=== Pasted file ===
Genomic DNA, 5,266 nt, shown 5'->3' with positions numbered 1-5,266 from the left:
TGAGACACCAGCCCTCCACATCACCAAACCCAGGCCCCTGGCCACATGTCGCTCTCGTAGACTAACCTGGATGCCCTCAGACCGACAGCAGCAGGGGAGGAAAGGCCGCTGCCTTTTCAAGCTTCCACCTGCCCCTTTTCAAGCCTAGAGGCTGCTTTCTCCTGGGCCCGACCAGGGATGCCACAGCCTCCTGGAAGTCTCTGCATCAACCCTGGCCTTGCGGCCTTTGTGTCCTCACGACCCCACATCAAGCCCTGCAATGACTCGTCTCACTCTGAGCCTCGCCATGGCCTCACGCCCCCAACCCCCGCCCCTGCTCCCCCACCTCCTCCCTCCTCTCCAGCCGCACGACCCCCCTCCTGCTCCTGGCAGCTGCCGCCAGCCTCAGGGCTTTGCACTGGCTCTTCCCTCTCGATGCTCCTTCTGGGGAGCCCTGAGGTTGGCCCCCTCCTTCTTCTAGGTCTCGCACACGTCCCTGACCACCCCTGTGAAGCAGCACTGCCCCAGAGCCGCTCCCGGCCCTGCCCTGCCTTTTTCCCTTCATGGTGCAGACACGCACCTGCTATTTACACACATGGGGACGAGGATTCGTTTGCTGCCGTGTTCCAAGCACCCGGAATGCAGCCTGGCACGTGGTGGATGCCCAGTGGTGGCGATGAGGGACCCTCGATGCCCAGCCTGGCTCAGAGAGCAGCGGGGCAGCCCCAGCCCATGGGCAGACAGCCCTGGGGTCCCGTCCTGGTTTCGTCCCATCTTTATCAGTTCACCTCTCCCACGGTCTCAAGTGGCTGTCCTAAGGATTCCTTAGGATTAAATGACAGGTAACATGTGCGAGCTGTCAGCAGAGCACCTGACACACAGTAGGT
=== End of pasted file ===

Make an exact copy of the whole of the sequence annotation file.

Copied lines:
Genomic DNA, 5,266 nt, shown 5'->3' with positions numbered 1-5,266 from the left:
TGAGACACCAGCCCTCCACATCACCAAACCCAGGCCCCTGGCCACATGTCGCTCTCGTAGACTAACCTGGATGCCCTCAGACCGACAGCAGCAGGGGAGGAAAGGCCGCTGCCTTTTCAAGCTTCCACCTGCCCCTTTTCAAGCCTAGAGGCTGCTTTCTCCTGGGCCCGACCAGGGATGCCACAGCCTCCTGGAAGTCTCTGCATCAACCCTGGCCTTGCGGCCTTTGTGTCCTCACGACCCCACATCAAGCCCTGCAATGACTCGTCTCACTCTGAGCCTCGCCATGGCCTCACGCCCCCAACCCCCGCCCCTGCTCCCCCACCTCCTCCCTCCTCTCCAGCCGCACGACCCCCCTCCTGCTCCTGGCAGCTGCCGCCAGCCTCAGGGCTTTGCACTGGCTCTTCCCTCTCGATGCTCCTTCTGGGGAGCCCTGAGGTTGGCCCCCTCCTTCTTCTAGGTCTCGCACACGTCCCTGACCACCCCTGTGAAGCAGCACTGCCCCAGAGCCGCTCCCGGCCCTGCCCTGCCTTTTTCCCTTCATGGTGCAGACACGCACCTGCTATTTACACACATGGGGACGAGGATTCGTTTGCTGCCGTGTTCCAAGCACCCGGAATGCAGCCTGGCACGTGGTGGATGCCCAGTGGTGGCGATGAGGGACCCTCGATGCCCAGCCTGGCTCAGAGAGCAGCGGGGCAGCCCCAGCCCATGGGCAGACAGCCCTGGGGTCCCGTCCTGGTTTCGTCCCATCTTTATCAGTTCACCTCTCCCACGGTCTCAAGTGGCTGTCCTAAGGATTCCTTAGGATTAAATGACAGGTAACATGTGCGAGCTGTCAGCAGAGCACCTGACACACAGTAGGT